News in Numbers: Infosys files consent plea with Sebi
What is it? The number of times since 2007 when Time magazine’s Person of the Year was not one person, but a group or a movement. On Wednesday, Time declared ‘The Silence Breakers’—the women who have spoken out against sexual harassment and sexual assault at the workplace—as its 2017 Person of the Year.
Why is it important? As actor after actor came out against Hollywood producer Harvey Weinstein, it emboldened more women and men to narrate their incidents of sexual assault by men in positions of power. This had a domino effect, trickling down to the masses through the Twitter hashtag #MeToo, and bringing sexual harassment at the workplace into conversations and actions than ever before. The well-known names accused include actors Kevin Spacey and Dustin Hoffman, TV host Bill O’Reilly and Silicon Valley investor Shervin Pishevar.
Tell me more: Time bestows this title to someone who impacted the world in a significant way, positive or negative. The previous two occasions since 2007 when it was not given to one person was 2014 (The Ebola Fighters) and 2011 (The Protestor).
What is it? The amount by which cryptocurrency Bitcoin has increased in the past month. On Wednesday, it roared past the $13,000 mark.
Why is it important? The latest price rise comes in amid news that Chicago exchanges CBOE Global Markets and CME Group have received regulatory approval to launch Bitcoin futures, and are planning to do so on 10 December and 18 December, respectively. It’s a move that has sparked new bouts of concern about regulatory preparedness and systemic risk for this one-of-a-kind asset class.
Tell me more: Two disparate events in the past week highlight the contrast in Bitcoin: on the one hand, South Korean financial regulators banned Bitcoin futures; on the other, the Winklevoss twins, who sued Facebook’s Mark Zuckerberg over the claim that he stole the idea for the social network from them, have become billionaires on the back of their investment in Bitcoin.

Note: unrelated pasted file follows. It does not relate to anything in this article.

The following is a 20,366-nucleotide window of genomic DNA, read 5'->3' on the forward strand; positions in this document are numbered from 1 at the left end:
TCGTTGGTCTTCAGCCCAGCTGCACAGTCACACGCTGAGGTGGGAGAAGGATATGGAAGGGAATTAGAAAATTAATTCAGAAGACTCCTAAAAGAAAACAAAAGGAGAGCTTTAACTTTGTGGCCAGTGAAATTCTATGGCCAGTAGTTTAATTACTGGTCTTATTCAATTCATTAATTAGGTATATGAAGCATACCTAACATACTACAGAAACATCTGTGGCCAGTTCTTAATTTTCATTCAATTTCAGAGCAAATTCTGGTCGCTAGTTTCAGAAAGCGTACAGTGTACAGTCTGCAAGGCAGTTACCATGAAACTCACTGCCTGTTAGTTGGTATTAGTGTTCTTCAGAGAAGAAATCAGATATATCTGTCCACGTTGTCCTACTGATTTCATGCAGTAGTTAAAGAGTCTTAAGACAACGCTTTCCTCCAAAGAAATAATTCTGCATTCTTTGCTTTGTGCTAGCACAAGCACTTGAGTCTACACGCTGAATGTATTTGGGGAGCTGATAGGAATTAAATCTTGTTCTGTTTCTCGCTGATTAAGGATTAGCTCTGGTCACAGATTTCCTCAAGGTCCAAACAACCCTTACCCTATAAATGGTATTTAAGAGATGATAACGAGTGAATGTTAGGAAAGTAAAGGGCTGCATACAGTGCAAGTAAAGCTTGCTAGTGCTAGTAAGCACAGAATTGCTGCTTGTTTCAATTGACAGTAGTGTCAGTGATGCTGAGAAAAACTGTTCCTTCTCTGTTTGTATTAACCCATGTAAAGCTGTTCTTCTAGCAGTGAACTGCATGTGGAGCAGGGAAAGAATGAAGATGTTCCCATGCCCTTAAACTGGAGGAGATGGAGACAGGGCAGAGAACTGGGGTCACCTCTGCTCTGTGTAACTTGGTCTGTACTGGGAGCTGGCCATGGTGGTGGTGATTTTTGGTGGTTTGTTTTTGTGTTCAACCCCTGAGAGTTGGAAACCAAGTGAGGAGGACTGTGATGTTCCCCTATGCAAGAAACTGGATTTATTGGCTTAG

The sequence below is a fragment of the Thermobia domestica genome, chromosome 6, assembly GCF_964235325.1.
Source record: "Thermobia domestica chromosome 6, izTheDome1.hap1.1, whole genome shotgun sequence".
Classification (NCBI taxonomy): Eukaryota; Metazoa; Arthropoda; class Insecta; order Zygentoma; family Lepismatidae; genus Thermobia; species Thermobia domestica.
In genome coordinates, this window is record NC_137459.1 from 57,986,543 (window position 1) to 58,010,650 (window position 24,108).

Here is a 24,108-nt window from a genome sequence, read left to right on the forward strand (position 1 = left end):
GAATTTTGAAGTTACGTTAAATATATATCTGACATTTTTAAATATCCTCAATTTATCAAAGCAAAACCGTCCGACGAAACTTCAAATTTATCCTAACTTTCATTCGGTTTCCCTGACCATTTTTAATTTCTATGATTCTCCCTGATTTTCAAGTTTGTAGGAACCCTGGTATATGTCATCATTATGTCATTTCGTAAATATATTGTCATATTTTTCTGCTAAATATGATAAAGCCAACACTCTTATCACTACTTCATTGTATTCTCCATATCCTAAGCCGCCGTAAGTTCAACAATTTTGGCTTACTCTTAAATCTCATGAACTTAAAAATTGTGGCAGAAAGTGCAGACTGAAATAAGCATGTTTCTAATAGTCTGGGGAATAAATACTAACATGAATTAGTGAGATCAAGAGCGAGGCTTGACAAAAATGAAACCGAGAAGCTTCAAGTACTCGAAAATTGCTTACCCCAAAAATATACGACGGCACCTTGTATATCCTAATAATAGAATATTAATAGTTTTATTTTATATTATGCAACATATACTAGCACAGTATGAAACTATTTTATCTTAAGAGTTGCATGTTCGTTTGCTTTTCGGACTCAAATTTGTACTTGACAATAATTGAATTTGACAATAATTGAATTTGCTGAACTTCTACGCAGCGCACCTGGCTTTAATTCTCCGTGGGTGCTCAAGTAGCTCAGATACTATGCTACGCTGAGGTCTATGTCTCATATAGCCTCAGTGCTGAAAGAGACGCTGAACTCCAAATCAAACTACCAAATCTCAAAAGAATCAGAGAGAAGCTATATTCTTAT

What is it? The maximum number of players a franchise can retain for the upcoming seasons of the Indian Premier League (IPL).
Why is it important? It means each franchise has some chance to hold on to their core players, while all other players go into the auction pool again. Details of the announcement come as a shot in the arm for the two franchises that were handed a two-year ban in 2015 for illegal betting and financial irregularities, Chennai and Rajasthan. Their retention pool includes former players who joined the Gujarat and Pune teams in the interim, paving the way for MS Dhoni to rejoin his old team Chennai.
Tell me more: A franchise will retain players via two routes: retention before the auction (maximum three players) and right to match a bid in an auction (maximum three players, with a total of five under the two heads). Further, the salary cap of each IPL team has been increased from Rs66 crore to Rs80 crore.
What is it? The rate at which India’s central bank held the benchmark repo rate—the interest rate at which it lends to banks—at its bimonthly policy review on Wednesday.
Why is it important? This the second consecutive review in which the Monetary Policy Committee (MPC) of the Reserve Bank of India (RBI) has not touched the benchmark repo rate. This is despite clamour from industry and the government to do so in order to spur economic growth. The RBI noted risks to inflation, but expressed optimism that the slowdown in economic growth had bottomed out.
Tell me more: Five of the six MPC members—Chetan Ghate, Pami Dua, Michael Debabrata Patra, Viral Acharya and Urjit Patel—were in favour of the monetary policy decision. Only one member, Ravindra Dholakia, voted for a policy rate reduction of 0.25 percentage point.
What is it? The amount Infosys agreed to pay former chief financial officer Rajiv Bansal as severance pay in October 2015.
Why is it important? On Wednesday, Infosys filed a consent plea, without admitting wrongdoing, with capital market regulator Sebi (Securities and Exchange Board of India) over governance and disclosure issues related to this payout. Governance experts have expressed unhappiness over the latest move by Infosys—for long cited as the marker in corporate governance in India industry—to handle the issue, seeing it more as a way of achieving closure rather than coming clean on it.
Tell me more: The severance pay to Bansal was one of the flashpoints in a tussle earlier this year that saw the Infosys board and previous CEO Vishal Sikka on one side and Infosys co-founders, notably N.R. Narayana Murthy, on the other side. Sikka was eventually ousted and the board had a new chair in Nandan Nilekani.
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